When criticized for the role FBI agents played in secretly targeting citizens for censorship, the FBI called critics “conspiracy theorists . . . feeding the American public misinformation.” It is something that you might expect from a pundit or politician. It is far more menacing when this attack comes from the country’s largest law enforcement agency.

Where the Hoover FBI would call dissenters “Communist sympathizers,” the Wray FBI labels them “conspiracy theorists.”

Alternatively, various Democrats portrayed anyone criticizing Twitter for censorship as supporting insurrections against the government. Member after member suggested that seeking to investigate the government’s role in censorship was to invite or even welcome another Jan. 6.

Thus, when Thomas Baker, a former FBI agent, testified on his extensive writings about changes in the FBI, he was attacked by freshman Congressman Dan Goldman (D-NY) who asked him if he had any experience investigating extremist groups. He didn’t get the answer he hoped for. When Baker responded, “Yes,” and tried to explain his prior experience, Goldman immediately cut him off and accused him of trying to sell a book.

For my part, I got off light. I was not accused of being a Russian mole or fellow traveler of insurrectionists. After responding to a question on the specific content of the files (released and confirmed by Twitter itself), Rep. Debbie Wasserman Schultz (D-Fla.), denounced me for offering “legal opinions” without actually working at Twitter. It is like saying that a witness should not discuss the content of Pentagon Papers unless one worked at the Pentagon. (By the way, the content of the Pentagon papers as well as the Twitter Files are facts. The implication of those facts are opinions. I was asked about both the factual content of the files and their constitutional implications).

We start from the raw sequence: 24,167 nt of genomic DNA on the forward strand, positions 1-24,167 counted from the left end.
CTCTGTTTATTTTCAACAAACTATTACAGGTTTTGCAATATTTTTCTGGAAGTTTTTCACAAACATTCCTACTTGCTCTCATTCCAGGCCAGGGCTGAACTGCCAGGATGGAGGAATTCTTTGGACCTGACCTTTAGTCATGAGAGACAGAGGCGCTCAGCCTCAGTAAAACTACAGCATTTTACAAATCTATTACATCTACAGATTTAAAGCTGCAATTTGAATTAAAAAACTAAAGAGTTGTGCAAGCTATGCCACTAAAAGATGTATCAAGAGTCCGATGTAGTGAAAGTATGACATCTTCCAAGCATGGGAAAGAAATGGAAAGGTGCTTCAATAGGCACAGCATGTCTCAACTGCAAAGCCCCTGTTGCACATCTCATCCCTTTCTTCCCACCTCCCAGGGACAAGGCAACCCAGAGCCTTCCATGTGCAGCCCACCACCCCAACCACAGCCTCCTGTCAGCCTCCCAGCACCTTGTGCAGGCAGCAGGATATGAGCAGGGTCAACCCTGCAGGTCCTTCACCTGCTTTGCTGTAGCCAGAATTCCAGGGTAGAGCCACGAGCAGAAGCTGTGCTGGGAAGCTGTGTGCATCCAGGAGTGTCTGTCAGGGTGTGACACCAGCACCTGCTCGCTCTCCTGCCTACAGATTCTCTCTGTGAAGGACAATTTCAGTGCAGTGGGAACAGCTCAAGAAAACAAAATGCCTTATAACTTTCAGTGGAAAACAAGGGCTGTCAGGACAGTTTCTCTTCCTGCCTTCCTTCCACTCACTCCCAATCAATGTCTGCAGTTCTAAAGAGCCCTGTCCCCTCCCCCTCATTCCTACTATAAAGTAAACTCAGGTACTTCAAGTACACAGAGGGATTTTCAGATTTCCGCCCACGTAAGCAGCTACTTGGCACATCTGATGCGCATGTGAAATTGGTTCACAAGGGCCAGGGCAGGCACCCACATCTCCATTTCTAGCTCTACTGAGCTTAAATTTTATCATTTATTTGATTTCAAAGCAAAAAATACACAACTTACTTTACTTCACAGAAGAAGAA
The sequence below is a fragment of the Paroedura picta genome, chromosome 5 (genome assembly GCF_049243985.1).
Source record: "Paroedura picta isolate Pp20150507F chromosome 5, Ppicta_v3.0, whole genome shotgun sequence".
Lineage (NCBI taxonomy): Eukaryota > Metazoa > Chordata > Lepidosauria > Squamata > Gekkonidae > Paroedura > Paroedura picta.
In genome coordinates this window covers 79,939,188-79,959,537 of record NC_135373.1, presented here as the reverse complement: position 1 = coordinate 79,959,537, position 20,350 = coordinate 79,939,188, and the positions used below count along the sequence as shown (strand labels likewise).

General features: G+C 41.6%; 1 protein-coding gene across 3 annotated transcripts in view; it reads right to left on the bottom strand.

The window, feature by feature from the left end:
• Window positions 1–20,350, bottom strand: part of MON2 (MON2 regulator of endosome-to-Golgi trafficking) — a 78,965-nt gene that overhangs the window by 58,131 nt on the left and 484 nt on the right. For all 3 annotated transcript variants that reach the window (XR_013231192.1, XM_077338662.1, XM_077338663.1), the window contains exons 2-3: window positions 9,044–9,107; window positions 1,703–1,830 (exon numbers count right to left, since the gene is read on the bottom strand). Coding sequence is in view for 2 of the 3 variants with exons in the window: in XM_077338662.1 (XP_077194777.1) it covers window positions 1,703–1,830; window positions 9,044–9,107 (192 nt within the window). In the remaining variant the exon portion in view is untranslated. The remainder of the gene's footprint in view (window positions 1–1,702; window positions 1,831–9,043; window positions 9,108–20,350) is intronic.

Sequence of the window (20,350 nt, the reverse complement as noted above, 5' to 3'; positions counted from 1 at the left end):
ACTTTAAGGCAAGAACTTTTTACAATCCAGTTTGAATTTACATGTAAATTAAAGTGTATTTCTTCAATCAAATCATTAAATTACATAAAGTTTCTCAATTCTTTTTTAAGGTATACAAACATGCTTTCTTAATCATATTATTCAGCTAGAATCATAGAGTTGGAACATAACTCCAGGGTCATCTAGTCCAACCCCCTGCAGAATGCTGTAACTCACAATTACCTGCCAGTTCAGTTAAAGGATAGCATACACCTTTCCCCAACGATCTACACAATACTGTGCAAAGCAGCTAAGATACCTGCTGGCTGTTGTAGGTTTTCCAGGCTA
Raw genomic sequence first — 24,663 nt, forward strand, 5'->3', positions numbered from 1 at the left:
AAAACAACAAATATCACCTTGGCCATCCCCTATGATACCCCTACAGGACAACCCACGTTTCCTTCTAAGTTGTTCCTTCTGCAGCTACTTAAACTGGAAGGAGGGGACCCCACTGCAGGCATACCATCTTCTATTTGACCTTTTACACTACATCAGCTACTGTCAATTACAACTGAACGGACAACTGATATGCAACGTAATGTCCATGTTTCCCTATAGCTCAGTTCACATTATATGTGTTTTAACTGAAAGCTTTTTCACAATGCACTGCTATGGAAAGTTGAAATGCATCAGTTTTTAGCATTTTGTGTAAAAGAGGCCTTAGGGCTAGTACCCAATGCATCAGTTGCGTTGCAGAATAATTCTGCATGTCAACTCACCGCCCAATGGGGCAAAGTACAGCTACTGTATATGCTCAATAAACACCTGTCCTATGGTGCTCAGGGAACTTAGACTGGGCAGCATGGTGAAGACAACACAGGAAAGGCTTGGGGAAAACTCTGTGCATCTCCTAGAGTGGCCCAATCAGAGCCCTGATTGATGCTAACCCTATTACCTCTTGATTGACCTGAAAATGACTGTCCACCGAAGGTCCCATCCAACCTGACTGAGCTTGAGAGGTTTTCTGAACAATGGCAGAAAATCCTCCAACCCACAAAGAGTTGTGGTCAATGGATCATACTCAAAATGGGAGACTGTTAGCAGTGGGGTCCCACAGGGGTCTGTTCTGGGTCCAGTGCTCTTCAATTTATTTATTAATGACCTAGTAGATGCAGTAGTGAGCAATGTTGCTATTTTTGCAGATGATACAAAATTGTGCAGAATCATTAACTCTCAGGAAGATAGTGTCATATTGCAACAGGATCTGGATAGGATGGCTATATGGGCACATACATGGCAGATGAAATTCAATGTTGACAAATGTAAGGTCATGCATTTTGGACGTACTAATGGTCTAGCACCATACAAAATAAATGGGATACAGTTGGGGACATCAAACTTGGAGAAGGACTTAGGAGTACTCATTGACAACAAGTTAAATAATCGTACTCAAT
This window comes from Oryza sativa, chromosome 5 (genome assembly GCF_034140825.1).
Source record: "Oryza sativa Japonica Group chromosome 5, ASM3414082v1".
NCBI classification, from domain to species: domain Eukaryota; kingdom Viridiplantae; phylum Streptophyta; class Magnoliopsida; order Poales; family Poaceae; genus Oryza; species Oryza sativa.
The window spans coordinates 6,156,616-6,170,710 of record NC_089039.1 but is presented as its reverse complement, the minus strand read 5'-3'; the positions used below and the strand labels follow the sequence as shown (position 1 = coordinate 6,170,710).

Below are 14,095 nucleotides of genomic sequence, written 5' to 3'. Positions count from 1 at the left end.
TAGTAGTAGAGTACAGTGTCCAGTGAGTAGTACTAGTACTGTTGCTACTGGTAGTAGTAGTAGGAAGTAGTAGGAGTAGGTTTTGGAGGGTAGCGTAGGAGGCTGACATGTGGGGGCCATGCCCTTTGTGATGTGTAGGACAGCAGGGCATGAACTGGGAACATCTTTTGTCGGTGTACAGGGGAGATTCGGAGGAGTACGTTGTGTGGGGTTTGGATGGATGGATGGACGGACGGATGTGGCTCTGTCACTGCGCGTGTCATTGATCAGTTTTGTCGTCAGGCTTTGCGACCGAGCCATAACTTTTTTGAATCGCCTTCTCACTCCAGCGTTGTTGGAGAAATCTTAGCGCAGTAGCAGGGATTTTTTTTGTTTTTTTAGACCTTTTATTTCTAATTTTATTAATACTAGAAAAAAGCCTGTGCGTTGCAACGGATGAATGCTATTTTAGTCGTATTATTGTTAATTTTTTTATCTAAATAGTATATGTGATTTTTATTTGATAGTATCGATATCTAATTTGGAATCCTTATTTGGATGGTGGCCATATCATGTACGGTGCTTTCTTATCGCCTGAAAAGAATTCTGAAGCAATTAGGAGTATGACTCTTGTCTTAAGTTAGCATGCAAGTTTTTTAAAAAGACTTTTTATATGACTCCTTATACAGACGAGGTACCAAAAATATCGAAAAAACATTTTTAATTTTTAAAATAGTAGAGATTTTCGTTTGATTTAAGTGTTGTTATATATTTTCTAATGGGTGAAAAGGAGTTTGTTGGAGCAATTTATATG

It is all tragically familiar. The effort this week was to attack witnesses rather than address what appears to be the largest censorship system in the history of this country. It is, of course, ironic that those seeking to check such government-supported censorship are the ones being called Putin lovers. Putin loves censorship and likely stands in awe at the success of the left in using the FBI and corporations to regulate speech on social media.

Putin and other authoritarian countries have long feared the Internet and social media. They have struggled to gain the very level of censorship carried out by Twitter and other executives with the support of politicians and pundits.

We now know that members like Rep. Adam Schiff (D-Calif.) secretly sought censorship of critics, including a columnist. Their success would make Putin blush.

However, Democrats have insisted that freedom is tyranny. Columnist and former Clinton Labor Secretary Robert Reich went full Orwellian when he previously dismissed calls for free speech in social media and warned that censorship is “necessary to protect American democracy.”

He then added bizarrely of uncensored social media: “That’s Musk’s dream. And Trump’s. And Putin’s. And the dream of every dictator, strongman, demagogue and modern-day robber baron on Earth. For the rest of us, it would be a brave new nightmare.”

Indeed, it is a nightmare, but a familiar one.

Jonathan Turley is an attorney and a professor at George Washington University Law School.